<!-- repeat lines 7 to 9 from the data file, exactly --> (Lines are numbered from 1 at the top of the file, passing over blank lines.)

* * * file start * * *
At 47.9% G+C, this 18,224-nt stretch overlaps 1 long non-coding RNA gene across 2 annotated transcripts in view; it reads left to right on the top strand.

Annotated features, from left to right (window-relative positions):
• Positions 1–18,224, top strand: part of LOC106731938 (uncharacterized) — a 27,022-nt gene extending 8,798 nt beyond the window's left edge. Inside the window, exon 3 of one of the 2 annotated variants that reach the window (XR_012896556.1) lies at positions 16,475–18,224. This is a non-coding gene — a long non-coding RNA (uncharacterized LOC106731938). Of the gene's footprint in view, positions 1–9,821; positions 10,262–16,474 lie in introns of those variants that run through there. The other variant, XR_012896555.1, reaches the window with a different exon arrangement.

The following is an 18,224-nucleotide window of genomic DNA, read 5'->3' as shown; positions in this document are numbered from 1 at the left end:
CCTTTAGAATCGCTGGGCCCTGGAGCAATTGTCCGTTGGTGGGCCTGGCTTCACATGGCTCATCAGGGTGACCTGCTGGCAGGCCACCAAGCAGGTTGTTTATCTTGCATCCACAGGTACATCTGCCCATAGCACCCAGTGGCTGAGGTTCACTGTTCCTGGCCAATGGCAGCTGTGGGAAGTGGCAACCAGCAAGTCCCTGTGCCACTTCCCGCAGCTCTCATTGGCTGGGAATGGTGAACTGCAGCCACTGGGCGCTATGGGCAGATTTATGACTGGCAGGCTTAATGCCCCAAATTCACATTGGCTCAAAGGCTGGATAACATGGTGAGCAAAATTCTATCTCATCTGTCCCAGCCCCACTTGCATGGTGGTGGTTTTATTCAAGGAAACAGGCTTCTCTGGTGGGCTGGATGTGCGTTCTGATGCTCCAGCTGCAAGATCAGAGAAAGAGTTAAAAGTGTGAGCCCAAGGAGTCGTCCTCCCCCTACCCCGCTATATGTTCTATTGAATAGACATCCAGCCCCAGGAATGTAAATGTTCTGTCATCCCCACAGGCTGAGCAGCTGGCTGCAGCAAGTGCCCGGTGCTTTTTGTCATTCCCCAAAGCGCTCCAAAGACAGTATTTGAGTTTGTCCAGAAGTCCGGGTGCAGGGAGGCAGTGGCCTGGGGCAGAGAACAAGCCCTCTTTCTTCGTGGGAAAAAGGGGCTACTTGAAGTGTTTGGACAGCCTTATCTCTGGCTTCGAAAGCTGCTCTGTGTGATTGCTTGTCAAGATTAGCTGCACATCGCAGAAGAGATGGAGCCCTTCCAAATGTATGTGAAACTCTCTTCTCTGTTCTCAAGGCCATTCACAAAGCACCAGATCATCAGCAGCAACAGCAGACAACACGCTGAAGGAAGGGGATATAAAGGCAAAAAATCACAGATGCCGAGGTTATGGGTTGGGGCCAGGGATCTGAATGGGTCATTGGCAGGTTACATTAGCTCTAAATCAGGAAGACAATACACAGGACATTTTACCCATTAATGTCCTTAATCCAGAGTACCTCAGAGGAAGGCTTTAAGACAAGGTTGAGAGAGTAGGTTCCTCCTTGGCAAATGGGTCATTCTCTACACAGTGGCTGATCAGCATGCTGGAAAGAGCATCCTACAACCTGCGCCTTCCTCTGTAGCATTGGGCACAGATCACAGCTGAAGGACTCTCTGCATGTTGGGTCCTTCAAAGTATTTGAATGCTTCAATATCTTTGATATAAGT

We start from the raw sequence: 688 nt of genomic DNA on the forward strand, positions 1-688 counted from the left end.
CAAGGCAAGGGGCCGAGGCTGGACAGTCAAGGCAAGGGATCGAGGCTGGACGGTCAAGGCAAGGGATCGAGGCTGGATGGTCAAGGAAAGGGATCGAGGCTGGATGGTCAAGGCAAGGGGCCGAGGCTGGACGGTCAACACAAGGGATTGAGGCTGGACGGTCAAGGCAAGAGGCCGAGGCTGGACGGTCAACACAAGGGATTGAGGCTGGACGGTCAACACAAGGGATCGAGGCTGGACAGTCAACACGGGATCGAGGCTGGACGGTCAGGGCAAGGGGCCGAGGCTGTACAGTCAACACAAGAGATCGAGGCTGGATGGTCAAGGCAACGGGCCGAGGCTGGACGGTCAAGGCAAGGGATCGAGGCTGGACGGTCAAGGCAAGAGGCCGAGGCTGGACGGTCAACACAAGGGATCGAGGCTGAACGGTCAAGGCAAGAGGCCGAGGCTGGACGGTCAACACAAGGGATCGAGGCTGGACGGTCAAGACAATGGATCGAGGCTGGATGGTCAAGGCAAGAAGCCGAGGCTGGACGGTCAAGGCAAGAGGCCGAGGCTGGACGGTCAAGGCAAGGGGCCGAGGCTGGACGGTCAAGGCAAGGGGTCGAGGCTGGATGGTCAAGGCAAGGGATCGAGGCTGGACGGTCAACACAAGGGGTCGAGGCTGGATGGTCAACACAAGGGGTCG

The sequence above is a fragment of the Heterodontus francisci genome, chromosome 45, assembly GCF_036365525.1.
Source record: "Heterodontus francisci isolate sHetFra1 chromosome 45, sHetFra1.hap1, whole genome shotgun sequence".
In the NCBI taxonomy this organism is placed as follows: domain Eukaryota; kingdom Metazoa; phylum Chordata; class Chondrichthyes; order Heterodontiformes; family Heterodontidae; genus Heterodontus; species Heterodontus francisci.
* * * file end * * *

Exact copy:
CAAGGCAAGGGGCCGAGGCTGGACAGTCAAGGCAAGGGATCGAGGCTGGACGGTCAAGGCAAGGGATCGAGGCTGGATGGTCAAGGAAAGGGATCGAGGCTGGATGGTCAAGGCAAGGGGCCGAGGCTGGACGGTCAACACAAGGGATTGAGGCTGGACGGTCAAGGCAAGAGGCCGAGGCTGGACGGTCAACACAAGGGATTGAGGCTGGACGGTCAACACAAGGGATCGAGGCTGGACAGTCAACACGGGATCGAGGCTGGACGGTCAGGGCAAGGGGCCGAGGCTGTACAGTCAACACAAGAGATCGAGGCTGGATGGTCAAGGCAACGGGCCGAGGCTGGACGGTCAAGGCAAGGGATCGAGGCTGGACGGTCAAGGCAAGAGGCCGAGGCTGGACGGTCAACACAAGGGATCGAGGCTGAACGGTCAAGGCAAGAGGCCGAGGCTGGACGGTCAACACAAGGGATCGAGGCTGGACGGTCAAGACAATGGATCGAGGCTGGATGGTCAAGGCAAGAAGCCGAGGCTGGACGGTCAAGGCAAGAGGCCGAGGCTGGACGGTCAAGGCAAGGGGCCGAGGCTGGACGGTCAAGGCAAGGGGTCGAGGCTGGATGGTCAAGGCAAGGGATCGAGGCTGGACGGTCAACACAAGGGGTCGAGGCTGGATGGTCAACACAAGGGGTCG

The sequence above is a fragment of the Heterodontus francisci genome, chromosome 45, assembly GCF_036365525.1.
Source record: "Heterodontus francisci isolate sHetFra1 chromosome 45, sHetFra1.hap1, whole genome shotgun sequence".